Marko Dinić is angry. Or rather, his narrator is. To assume that author and narrator are one and the same is a cardinal error, yet given the plot devices and narrative structure of Die guten Tage, I think that the reader would be forgiven for at least wondering. Yet whether Dinić does or does not equate to the first-person narrator of his debut novel – or, alternatively, the young man’s mysterious travel companion and interlocutor – is ultimately irrelevant. Even without this knowledge, Die guten Tage is a blistering account of a life lived between states, and a bright new constellation in the firmament of diaspora literature.
Dinić, who was born in Vienna and grew up in Belgrade before returning to the city of his birth, where he now lives and writes, made quite a literal choice when it came to choosing a vehicle for the subject he wanted to tackle in his novel. Die guten Tage (in English The Good Days) largely takes place on a bus – known as the Gastarbeiterexpress, or ‘Guest Workers’ Express’, it shuttles back and forth between Austria and Serbia on a daily basis. On this bus is a young man, returning to Belgrade for the first time in ten years to attend the funeral of his grandmother, who was seemingly the only member of his family he actually liked and instrumental in his self-imposed exile in the first place. Having last heard her locking the door behind him when he left for a new life in Vienna, he is now faced with the prospect of burying her without ever having expressed his thanks or affection.
Even if he had had the opportunity, though, I got the sense that Dinić’s narrator would never have come close to uttering such platitudes. This is a young man who has been toughened beyond all measure by his childhood, who freely admits ‘I don’t love anyone now’. Whether it was bombs falling on Belgrade; rough city school days riddled with episodes of bullying, bunking off, smoking pot and underage drinking; or his deeply troubled relationship with his father, the narrator is highly aware of – even proud of the fact – that life has not been kind to him. Every sentence is shot through with bitter disappointment and a sense of deeply entrenched injustice.
This kind of tone could easily become wearing over the course of 230-odd pages, but the fact that it didn’t is due to Dinić’s sensitive handling of a deeply complex subject and his innate understanding of human nature. In all the narrator’s unrelenting hatred of both his homeland and his father – which are conflated in part due to the father’s job as a civil servant and support of Milošević – we come to decipher a deep sense of lost-ness. The very fact that he is in a bus travelling back towards his childhood home means that the narrator has to confront a truth he has been trying to resist: no matter how far you run or how little you look back, it is impossible to erase where you come from.
Having so thoroughly turned his back on his country of birth, the young man has still found himself being pulled towards it again by a sense of obligation, the power of the past, or perhaps a bit of both. At the same time, while trying to build a new life in Vienna, he finds himself surrounded by reminders of the past: fellow immigrants who speak the same language, shops and restaurants selling Balkan food, attitudes that remind him of his father or teenage friends. The end result is, of course, that he is lost somewhere between these two worlds, hating his past but unable to fit in to what he would like to be his future. ‘Serbien können wir eh nicht entkommen,’ he says despairingly at one point. ‘We can’t escape Serbia anyway.’The endless-seeming bus ride is symbolic of this: a long, dark journey on which the passengers are suspended in a sort of between-borders limbo.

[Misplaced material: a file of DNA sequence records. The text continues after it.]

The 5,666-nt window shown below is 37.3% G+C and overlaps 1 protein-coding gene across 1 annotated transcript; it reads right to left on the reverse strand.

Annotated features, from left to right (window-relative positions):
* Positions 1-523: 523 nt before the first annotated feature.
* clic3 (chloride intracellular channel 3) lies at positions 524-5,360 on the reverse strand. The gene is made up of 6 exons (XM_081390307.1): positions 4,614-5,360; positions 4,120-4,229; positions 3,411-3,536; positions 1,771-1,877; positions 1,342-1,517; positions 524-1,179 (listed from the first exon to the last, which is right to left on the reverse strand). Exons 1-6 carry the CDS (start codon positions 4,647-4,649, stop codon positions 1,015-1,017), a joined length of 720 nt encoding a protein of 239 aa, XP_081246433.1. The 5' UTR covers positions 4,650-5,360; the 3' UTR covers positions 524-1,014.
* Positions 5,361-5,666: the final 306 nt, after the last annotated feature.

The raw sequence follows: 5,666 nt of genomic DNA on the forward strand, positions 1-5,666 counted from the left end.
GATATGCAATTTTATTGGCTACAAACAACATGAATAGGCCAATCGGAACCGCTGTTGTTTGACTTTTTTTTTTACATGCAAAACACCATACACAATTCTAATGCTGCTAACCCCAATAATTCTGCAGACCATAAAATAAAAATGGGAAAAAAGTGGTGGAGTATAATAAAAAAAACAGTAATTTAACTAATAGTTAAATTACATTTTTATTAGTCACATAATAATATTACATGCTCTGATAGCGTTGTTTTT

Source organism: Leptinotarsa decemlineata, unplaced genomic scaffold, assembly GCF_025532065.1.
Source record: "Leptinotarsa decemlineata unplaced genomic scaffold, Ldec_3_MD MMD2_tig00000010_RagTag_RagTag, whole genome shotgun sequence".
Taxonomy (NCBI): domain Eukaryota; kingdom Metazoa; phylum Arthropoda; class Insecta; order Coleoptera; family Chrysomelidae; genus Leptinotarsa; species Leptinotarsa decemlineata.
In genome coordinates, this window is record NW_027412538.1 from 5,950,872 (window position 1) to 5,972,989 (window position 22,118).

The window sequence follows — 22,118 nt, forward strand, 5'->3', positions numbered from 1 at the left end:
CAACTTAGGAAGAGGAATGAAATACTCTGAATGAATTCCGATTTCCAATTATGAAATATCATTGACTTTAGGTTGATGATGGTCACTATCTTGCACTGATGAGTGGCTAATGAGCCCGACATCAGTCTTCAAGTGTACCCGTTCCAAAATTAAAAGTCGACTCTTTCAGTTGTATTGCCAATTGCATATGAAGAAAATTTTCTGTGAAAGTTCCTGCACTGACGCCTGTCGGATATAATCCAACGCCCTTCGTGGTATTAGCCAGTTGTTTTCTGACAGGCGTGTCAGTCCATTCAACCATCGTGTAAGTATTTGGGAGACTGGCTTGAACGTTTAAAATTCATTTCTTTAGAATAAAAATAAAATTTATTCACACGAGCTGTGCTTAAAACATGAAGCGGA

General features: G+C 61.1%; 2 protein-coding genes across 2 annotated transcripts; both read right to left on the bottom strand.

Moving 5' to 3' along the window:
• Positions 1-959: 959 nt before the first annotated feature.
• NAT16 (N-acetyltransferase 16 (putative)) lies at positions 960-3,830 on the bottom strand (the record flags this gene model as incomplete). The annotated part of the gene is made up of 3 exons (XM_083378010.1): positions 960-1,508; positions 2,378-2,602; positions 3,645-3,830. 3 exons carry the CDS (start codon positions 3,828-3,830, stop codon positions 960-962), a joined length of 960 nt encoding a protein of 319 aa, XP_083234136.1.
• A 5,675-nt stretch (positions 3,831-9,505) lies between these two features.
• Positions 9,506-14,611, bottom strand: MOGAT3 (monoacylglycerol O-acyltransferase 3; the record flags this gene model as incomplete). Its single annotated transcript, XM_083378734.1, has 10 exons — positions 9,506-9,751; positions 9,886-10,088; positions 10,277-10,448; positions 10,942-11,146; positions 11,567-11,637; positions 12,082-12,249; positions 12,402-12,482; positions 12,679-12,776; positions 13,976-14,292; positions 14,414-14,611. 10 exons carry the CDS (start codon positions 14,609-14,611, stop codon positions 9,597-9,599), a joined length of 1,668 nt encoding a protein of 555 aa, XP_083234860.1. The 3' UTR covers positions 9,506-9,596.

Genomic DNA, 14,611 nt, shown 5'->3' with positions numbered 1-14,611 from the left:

Diaspora literature is an important genre and one that I think will only gain traction as our world becomes increasingly fragmented and porous. To read Die guten Tage is to be unsettled by a searing portrayal of a state all humans fear: alienation. Whether geographical or emotional, this is a topic that is extraordinarily difficult to confront, and especially to confront well. Dinić has proved himself more than equal to the task, getting under the skin of a grating me-against-the-world character and portraying his life in a series of visceral images that at times are enough to turn the stomach. To find out what happens when the narrator reaches Belgrade, you’ll need to read the book, but I was pleased to find it in keeping with the rest of the novel: there is not a hint of reconciliation or banal resolution.
Published in 2019, Die guten Tage is relatively new on the German literature scene and has yet to make it into English – although this is a job I would love to do. Tackling themes of migration, statelessness and family divisions, it is a novel that holds relevance for just about any European country – and, I would dare say, for Britain in particular. Highly recommended for translation and for any German reader to pick up right now.
My rating: 4.5/5